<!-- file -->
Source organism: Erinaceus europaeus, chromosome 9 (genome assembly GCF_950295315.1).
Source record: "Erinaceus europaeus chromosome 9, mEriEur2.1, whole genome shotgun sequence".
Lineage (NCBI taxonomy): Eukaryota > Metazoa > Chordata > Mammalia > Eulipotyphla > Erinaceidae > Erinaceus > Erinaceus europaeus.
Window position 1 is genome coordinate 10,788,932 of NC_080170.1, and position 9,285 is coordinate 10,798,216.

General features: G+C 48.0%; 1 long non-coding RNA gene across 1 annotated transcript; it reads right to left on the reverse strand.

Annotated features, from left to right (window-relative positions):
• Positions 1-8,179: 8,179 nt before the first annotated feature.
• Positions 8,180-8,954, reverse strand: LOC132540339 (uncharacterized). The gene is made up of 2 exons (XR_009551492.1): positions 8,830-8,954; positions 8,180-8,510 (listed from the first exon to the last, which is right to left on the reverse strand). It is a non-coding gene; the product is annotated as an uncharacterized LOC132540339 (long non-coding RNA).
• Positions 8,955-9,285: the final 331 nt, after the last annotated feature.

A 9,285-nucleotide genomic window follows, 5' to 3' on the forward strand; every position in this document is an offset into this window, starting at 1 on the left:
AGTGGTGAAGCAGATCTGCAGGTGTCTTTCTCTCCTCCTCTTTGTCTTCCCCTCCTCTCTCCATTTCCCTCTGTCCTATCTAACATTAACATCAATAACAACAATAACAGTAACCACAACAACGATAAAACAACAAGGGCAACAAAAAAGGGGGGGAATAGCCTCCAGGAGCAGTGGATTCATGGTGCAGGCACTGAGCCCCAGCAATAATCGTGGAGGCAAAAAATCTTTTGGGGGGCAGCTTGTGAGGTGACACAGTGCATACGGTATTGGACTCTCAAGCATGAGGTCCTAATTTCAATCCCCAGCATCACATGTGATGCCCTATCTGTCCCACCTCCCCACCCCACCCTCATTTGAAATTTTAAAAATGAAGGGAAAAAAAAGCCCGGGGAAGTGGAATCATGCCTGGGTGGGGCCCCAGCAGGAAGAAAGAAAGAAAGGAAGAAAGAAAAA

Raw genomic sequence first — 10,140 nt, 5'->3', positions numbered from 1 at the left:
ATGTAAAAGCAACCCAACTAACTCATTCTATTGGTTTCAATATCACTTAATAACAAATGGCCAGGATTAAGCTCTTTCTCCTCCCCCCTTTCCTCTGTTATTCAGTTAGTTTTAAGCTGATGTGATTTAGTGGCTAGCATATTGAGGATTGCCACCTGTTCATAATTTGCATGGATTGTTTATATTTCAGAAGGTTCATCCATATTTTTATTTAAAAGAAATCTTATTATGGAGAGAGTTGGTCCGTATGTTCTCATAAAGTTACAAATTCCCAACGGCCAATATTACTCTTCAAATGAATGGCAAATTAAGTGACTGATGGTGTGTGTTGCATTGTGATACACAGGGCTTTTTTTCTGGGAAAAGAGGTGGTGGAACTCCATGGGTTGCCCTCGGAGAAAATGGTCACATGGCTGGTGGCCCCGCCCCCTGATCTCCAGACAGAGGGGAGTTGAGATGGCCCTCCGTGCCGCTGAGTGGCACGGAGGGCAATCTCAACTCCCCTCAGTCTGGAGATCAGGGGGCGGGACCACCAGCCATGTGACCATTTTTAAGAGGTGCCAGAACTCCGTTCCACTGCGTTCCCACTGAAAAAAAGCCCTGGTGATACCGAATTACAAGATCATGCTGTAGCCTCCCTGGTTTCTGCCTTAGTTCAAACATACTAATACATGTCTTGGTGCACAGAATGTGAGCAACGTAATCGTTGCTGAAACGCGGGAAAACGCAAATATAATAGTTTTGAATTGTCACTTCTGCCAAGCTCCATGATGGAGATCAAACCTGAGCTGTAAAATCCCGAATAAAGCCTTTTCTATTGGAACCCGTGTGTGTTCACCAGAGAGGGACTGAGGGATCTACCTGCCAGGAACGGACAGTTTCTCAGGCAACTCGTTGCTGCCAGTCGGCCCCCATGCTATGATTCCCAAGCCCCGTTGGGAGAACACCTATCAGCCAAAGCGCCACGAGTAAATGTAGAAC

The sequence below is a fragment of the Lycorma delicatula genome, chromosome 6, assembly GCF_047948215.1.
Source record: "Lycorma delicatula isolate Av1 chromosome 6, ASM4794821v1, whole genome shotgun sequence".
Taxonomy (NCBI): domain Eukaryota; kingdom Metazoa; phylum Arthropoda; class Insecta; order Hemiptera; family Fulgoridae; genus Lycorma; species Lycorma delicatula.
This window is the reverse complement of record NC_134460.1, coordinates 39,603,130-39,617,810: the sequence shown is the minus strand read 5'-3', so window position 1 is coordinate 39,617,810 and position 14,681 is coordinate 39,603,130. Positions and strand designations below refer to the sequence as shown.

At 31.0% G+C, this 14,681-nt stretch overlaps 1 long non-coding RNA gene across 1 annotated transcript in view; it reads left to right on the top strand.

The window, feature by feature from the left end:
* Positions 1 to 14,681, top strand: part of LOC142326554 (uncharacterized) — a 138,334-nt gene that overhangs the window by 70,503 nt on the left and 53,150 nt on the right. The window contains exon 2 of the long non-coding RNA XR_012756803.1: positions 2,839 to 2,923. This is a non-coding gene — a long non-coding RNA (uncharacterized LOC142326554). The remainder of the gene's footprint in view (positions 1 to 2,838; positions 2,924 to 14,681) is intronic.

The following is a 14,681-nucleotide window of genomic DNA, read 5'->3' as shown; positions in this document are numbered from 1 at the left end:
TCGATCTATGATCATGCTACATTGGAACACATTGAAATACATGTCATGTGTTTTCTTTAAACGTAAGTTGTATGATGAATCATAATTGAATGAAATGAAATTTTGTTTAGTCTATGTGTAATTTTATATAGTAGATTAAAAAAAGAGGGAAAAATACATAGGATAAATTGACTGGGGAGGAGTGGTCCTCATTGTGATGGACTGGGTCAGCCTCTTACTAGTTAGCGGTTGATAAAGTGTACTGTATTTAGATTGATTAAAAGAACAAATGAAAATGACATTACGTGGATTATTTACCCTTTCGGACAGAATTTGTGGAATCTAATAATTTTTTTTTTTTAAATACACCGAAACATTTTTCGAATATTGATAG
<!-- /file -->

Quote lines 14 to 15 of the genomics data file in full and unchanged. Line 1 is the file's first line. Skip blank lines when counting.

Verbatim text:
The sequence below is a fragment of the Lycorma delicatula genome, chromosome 6, assembly GCF_047948215.1.
Source record: "Lycorma delicatula isolate Av1 chromosome 6, ASM4794821v1, whole genome shotgun sequence".